5.0

      STUNNING

      By The Gnome

      from CAMBRIDGESHIRE

      Pros

      • Accurate Instructions
      • Attractive
      • Hardy
      • Healthy
      • Lightweight
      • Versatile

      Cons

        Best Uses

        • Garden
        • Patio

        Comments about Crocus Aquilegia chrysantha'Yellow Queen':

        This plant is stunning when it flowers. It works well either on it's own (in a container on the patio) or where it can be seen easily in a border. The soft yellow of the flowers along with the mid green of the leaves is very eye catching and the flowers just keep on multiplying.

        • Your Gardening Experience:
        • Experienced

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        If so, click on the button and fill in the box below. We will post the question on the website, together with your alias (bunnykins, digger1, plantdotty etc etc) and where you are from (Sunningdale/Glasgow etc). We'll also post the answer to your question!
        1 Question | 2 Answers
        Displaying question 1
        • Q:

          Growing plants for a wedding

          Dear Crocus, I am a very happy customer ..... I love your site, plants and service. I learnt about you first from Arabella Lennox-Boyd. But now I am writing for some advice please. My sister is getting married in Oxfordshire on the last weekend of May. I would love to grow the flowers for the wedding. I have a big garden with empty beds and a green house at my disposal. Could you give me some advice on types of cut flowers that would be in bloom at the end of May? Some pointers as a place to start my research and buying would be fantastic. Thank you very much, Best wishes, Kate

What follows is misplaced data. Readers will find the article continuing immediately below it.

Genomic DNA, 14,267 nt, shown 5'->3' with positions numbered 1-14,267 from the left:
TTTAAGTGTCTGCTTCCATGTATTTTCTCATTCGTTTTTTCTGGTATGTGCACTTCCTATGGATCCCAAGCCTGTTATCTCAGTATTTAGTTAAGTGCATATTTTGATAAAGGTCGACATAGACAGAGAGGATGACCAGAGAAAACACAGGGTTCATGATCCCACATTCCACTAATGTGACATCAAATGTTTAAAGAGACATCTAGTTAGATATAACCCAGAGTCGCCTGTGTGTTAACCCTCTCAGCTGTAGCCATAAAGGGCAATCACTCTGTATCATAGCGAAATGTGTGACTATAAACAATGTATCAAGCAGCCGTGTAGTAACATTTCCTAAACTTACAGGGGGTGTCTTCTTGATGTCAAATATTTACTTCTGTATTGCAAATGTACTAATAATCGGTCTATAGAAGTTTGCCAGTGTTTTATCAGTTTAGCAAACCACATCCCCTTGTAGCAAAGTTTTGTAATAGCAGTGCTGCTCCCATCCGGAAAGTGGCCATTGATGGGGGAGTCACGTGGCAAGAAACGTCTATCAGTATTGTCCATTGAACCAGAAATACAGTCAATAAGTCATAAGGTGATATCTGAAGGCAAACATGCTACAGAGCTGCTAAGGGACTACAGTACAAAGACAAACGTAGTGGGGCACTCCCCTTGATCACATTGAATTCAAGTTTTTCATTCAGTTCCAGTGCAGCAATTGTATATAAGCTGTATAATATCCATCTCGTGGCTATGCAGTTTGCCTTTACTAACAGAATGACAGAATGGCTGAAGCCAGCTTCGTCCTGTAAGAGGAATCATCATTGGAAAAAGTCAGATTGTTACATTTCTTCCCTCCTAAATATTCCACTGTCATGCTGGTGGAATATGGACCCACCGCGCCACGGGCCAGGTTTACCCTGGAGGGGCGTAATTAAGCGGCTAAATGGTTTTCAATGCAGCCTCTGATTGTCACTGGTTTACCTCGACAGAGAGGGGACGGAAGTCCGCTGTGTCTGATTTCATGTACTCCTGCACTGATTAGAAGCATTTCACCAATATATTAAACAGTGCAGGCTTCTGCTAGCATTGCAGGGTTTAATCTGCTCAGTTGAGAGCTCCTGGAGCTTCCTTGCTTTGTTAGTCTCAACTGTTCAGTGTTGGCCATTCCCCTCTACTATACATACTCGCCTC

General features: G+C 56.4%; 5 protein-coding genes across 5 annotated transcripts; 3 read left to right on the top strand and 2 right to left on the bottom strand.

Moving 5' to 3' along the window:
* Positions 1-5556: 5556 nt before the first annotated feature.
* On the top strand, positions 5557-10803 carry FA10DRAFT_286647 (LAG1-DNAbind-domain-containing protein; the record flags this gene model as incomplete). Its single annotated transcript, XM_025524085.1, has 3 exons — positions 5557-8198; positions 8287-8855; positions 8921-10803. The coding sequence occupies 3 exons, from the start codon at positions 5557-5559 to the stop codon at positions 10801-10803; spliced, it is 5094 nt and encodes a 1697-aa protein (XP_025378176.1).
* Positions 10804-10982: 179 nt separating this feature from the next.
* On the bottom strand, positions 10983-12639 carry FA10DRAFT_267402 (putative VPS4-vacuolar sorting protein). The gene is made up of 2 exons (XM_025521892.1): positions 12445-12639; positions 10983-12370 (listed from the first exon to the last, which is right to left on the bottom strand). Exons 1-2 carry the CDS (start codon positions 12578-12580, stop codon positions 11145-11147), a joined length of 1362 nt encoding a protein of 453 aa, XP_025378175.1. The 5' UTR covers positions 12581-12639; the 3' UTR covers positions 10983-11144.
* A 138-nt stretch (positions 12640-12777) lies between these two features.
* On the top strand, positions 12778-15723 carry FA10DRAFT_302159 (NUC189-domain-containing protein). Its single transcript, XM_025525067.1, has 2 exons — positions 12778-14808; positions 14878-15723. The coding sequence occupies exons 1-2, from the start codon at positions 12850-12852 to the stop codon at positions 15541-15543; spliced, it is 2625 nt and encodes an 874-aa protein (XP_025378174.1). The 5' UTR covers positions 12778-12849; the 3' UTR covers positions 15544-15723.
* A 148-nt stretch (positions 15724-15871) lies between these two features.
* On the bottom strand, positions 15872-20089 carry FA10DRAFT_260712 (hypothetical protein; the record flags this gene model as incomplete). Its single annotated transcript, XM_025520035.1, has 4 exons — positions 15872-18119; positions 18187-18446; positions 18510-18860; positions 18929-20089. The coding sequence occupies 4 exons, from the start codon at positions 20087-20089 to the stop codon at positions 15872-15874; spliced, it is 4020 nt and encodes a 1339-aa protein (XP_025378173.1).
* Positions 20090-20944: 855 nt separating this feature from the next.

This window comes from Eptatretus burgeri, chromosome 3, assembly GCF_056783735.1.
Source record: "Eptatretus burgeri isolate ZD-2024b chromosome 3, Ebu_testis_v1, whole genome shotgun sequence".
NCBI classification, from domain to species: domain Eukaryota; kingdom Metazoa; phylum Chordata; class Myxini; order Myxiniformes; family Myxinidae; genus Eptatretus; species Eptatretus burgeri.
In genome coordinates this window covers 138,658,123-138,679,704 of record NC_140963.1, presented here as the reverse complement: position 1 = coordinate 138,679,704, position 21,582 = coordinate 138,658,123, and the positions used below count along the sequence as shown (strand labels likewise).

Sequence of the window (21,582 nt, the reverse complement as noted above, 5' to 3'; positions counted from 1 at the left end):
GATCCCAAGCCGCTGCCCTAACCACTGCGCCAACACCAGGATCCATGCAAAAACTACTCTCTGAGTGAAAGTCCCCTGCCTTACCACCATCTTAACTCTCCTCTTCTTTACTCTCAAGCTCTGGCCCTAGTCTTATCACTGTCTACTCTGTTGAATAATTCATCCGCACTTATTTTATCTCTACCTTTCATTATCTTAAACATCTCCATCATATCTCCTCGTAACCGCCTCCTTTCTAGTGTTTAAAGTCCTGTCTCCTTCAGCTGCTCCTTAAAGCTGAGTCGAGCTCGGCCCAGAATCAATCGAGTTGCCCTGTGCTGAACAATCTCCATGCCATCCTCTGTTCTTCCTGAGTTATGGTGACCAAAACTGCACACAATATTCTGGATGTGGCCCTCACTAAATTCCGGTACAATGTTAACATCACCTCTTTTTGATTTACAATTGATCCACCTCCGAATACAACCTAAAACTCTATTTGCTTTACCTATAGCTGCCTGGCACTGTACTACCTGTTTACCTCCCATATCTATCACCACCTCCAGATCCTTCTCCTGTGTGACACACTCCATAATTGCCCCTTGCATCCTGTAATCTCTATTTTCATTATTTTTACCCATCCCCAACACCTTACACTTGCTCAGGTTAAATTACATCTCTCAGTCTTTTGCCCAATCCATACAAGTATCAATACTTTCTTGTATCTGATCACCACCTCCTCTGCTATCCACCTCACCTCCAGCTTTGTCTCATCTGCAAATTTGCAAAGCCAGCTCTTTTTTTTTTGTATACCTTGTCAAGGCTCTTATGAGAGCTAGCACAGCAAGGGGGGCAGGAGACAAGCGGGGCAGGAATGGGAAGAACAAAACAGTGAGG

Asked on 8/1/2010 by Kate Olivia Higginbottom

          2 answers

          • A:

            Hello Kate, It will be a little hit and miss as a lot will depend on the weather, but the following plants should be in flower around that time. Choisya ternata
            http://www.crocus.co.uk/plants/_/shrubs/choisya-ternata-/classid.825/
            Osmanthus x burkwoodii
            http://www.crocus.co.uk/plants/_/shrubs/osmanthus-%C3%97-burkwoodii-/classid.4171/
            Syringa http://www.crocus.co.uk/search/_/search.syringa/
            Viburnum x carlcephalum
            http://www.crocus.co.uk/plants/_/shrubs/viburnum-%C3%97-carlcephalum-/classid.4460/
            Convallaria majalis
            http://www.crocus.co.uk/search/_/search.convallaria/ Iris
            http://www.crocus.co.uk/search/_/search.iris/ Paeonia
            http://www.crocus.co.uk/search/_/search.paeonia/ Euphorbia palustris
            http://www.crocus.co.uk/plants/_/perennials/euphorbia-palustris-/classid.2794/
            Aquilegia http://www.crocus.co.uk/search/_/search.aquilegia/
            Ceanothus Skylark
            http://www.crocus.co.uk/plants/_/shrubs/ceanothus-thyrsiflorus-skylark/classid.728/
            and if we have a hot start to the summer a couple of roses or some of the earlier lavenders may have started too. I hope this gives you lots of ideas. Helen Plant Doctor

            Answered on 8/1/2010 by Kate Olivia Higginbottom
          • A:

            Thank you so much Helen - amazing! I'll send you photos of the finished results. Best wishes and thanks again, Kate

            Answered on 8/1/2010 by Crocus Helpdesk
        Displaying question 1

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        Aquilegias - nectar-rich and lovely

        These cottage garden essentials take their name from Aquila, Latin for eagle, because the nectar-rich spurs at the back of the flower resemble eagle's talons. Their other common name, columbine, is also related to a bird. If you turn the flowers upside d